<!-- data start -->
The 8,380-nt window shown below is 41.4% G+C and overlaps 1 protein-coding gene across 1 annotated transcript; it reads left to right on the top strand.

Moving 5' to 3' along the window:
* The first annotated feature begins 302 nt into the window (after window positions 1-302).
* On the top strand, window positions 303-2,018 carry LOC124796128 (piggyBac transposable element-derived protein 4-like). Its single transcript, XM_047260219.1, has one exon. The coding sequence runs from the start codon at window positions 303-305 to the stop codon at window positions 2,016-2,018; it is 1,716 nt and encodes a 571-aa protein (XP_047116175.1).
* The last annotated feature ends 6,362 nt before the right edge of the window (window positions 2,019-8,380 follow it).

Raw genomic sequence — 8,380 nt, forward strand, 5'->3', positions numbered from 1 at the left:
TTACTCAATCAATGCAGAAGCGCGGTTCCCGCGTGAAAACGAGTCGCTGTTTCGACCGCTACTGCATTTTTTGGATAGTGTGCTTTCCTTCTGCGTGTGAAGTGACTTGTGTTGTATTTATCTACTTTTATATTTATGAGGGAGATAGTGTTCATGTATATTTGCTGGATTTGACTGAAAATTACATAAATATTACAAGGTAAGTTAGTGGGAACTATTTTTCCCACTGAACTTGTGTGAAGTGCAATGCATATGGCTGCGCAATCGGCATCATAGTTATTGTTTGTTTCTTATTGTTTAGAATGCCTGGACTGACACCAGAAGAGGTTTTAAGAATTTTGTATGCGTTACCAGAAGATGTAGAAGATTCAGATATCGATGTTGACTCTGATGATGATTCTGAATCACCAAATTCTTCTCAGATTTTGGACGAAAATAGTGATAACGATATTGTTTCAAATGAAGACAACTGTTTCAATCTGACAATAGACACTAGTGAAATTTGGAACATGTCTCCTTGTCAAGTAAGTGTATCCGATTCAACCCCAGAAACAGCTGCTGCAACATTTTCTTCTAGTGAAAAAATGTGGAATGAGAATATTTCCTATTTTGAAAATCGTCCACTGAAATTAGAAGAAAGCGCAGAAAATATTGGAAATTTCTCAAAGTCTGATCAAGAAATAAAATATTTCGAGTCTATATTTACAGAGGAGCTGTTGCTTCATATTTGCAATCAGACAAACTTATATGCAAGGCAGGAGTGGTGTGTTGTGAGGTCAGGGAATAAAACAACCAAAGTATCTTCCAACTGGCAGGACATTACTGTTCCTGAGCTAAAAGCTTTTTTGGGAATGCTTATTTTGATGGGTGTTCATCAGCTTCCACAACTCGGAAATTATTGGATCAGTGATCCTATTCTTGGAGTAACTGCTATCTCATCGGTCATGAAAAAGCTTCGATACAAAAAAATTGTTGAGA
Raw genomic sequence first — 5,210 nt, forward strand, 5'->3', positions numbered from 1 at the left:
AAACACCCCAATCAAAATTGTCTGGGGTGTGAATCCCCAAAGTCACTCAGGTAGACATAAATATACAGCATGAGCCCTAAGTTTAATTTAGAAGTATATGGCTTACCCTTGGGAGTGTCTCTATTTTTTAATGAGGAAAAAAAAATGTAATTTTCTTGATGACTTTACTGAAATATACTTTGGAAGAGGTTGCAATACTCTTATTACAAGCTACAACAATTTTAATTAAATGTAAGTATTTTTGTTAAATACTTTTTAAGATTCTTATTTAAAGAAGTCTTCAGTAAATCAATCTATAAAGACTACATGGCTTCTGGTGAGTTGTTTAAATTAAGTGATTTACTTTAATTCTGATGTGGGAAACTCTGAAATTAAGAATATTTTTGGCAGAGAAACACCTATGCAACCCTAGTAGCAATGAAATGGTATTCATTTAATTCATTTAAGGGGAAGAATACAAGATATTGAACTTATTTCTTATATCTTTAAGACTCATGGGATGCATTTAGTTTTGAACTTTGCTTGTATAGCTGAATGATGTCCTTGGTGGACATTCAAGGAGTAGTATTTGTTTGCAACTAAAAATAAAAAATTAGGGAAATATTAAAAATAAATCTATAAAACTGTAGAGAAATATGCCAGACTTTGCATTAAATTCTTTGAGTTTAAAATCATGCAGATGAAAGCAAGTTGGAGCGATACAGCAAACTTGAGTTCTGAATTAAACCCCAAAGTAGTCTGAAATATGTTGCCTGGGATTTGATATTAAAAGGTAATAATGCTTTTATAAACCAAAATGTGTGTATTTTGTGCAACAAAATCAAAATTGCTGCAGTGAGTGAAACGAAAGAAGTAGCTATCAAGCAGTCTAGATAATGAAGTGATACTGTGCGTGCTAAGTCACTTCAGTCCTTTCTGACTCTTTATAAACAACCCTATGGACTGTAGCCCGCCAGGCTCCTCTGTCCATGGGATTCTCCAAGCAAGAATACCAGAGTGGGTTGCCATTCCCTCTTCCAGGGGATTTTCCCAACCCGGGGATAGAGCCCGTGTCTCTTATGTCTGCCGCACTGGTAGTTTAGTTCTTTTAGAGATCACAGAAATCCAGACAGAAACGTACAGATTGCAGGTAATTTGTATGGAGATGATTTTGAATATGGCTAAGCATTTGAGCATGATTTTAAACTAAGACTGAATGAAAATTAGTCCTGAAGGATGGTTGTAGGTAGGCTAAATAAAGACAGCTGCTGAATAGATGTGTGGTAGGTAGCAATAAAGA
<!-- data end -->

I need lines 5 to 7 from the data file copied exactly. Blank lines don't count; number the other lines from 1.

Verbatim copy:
* The last annotated feature ends 6,362 nt before the right edge of the window (window positions 2,019-8,380 follow it).

Raw genomic sequence — 8,380 nt, forward strand, 5'->3', positions numbered from 1 at the left:
TTACTCAATCAATGCAGAAGCGCGGTTCCCGCGTGAAAACGAGTCGCTGTTTCGACCGCTACTGCATTTTTTGGATAGTGTGCTTTCCTTCTGCGTGTGAAGTGACTTGTGTTGTATTTATCTACTTTTATATTTATGAGGGAGATAGTGTTCATGTATATTTGCTGGATTTGACTGAAAATTACATAAATATTACAAGGTAAGTTAGTGGGAACTATTTTTCCCACTGAACTTGTGTGAAGTGCAATGCATATGGCTGCGCAATCGGCATCATAGTTATTGTTTGTTTCTTATTGTTTAGAATGCCTGGACTGACACCAGAAGAGGTTTTAAGAATTTTGTATGCGTTACCAGAAGATGTAGAAGATTCAGATATCGATGTTGACTCTGATGATGATTCTGAATCACCAAATTCTTCTCAGATTTTGGACGAAAATAGTGATAACGATATTGTTTCAAATGAAGACAACTGTTTCAATCTGACAATAGACACTAGTGAAATTTGGAACATGTCTCCTTGTCAAGTAAGTGTATCCGATTCAACCCCAGAAACAGCTGCTGCAACATTTTCTTCTAGTGAAAAAATGTGGAATGAGAATATTTCCTATTTTGAAAATCGTCCACTGAAATTAGAAGAAAGCGCAGAAAATATTGGAAATTTCTCAAAGTCTGATCAAGAAATAAAATATTTCGAGTCTATATTTACAGAGGAGCTGTTGCTTCATATTTGCAATCAGACAAACTTATATGCAAGGCAGGAGTGGTGTGTTGTGAGGTCAGGGAATAAAACAACCAAAGTATCTTCCAACTGGCAGGACATTACTGTTCCTGAGCTAAAAGCTTTTTTGGGAATGCTTATTTTGATGGGTGTTCATCAGCTTCCACAACTCGGAAATTATTGGATCAGTGATCCTATTCTTGGAGTAACTGCTATCTCATCGGTCATGAAAAAGCTTCGATACAAAAAAATTGTTGAGA